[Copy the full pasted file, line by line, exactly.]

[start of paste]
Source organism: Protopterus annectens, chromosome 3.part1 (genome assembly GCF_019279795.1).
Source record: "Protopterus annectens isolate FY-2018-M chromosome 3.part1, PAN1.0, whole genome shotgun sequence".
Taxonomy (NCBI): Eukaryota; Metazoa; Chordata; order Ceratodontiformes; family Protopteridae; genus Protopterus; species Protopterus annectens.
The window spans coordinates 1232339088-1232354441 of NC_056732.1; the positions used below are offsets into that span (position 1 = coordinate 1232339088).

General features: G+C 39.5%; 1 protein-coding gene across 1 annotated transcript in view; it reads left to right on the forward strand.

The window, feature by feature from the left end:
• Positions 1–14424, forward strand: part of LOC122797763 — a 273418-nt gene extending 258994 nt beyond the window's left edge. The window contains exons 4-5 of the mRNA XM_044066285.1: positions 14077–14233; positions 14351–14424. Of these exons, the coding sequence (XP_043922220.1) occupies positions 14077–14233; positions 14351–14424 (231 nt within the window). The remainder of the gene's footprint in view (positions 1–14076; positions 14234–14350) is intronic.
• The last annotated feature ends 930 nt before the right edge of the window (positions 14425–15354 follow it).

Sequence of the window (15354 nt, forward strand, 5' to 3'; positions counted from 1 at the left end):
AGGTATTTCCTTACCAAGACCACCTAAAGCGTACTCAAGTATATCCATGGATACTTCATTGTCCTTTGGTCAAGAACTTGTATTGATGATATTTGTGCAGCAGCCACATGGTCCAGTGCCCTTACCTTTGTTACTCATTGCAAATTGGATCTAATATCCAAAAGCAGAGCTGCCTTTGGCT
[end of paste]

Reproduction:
Source organism: Protopterus annectens, chromosome 3.part1 (genome assembly GCF_019279795.1).
Source record: "Protopterus annectens isolate FY-2018-M chromosome 3.part1, PAN1.0, whole genome shotgun sequence".
Taxonomy (NCBI): Eukaryota; Metazoa; Chordata; order Ceratodontiformes; family Protopteridae; genus Protopterus; species Protopterus annectens.
The window spans coordinates 1232339088-1232354441 of NC_056732.1; the positions used below are offsets into that span (position 1 = coordinate 1232339088).

General features: G+C 39.5%; 1 protein-coding gene across 1 annotated transcript in view; it reads left to right on the forward strand.

The window, feature by feature from the left end:
• Positions 1–14424, forward strand: part of LOC122797763 — a 273418-nt gene extending 258994 nt beyond the window's left edge. The window contains exons 4-5 of the mRNA XM_044066285.1: positions 14077–14233; positions 14351–14424. Of these exons, the coding sequence (XP_043922220.1) occupies positions 14077–14233; positions 14351–14424 (231 nt within the window). The remainder of the gene's footprint in view (positions 1–14076; positions 14234–14350) is intronic.
• The last annotated feature ends 930 nt before the right edge of the window (positions 14425–15354 follow it).

Sequence of the window (15354 nt, forward strand, 5' to 3'; positions counted from 1 at the left end):
AGGTATTTCCTTACCAAGACCACCTAAAGCGTACTCAAGTATATCCATGGATACTTCATTGTCCTTTGGTCAAGAACTTGTATTGATGATATTTGTGCAGCAGCCACATGGTCCAGTGCCCTTACCTTTGTTACTCATTGCAAATTGGATCTAATATCCAAAAGCAGAGCTGCCTTTGGCT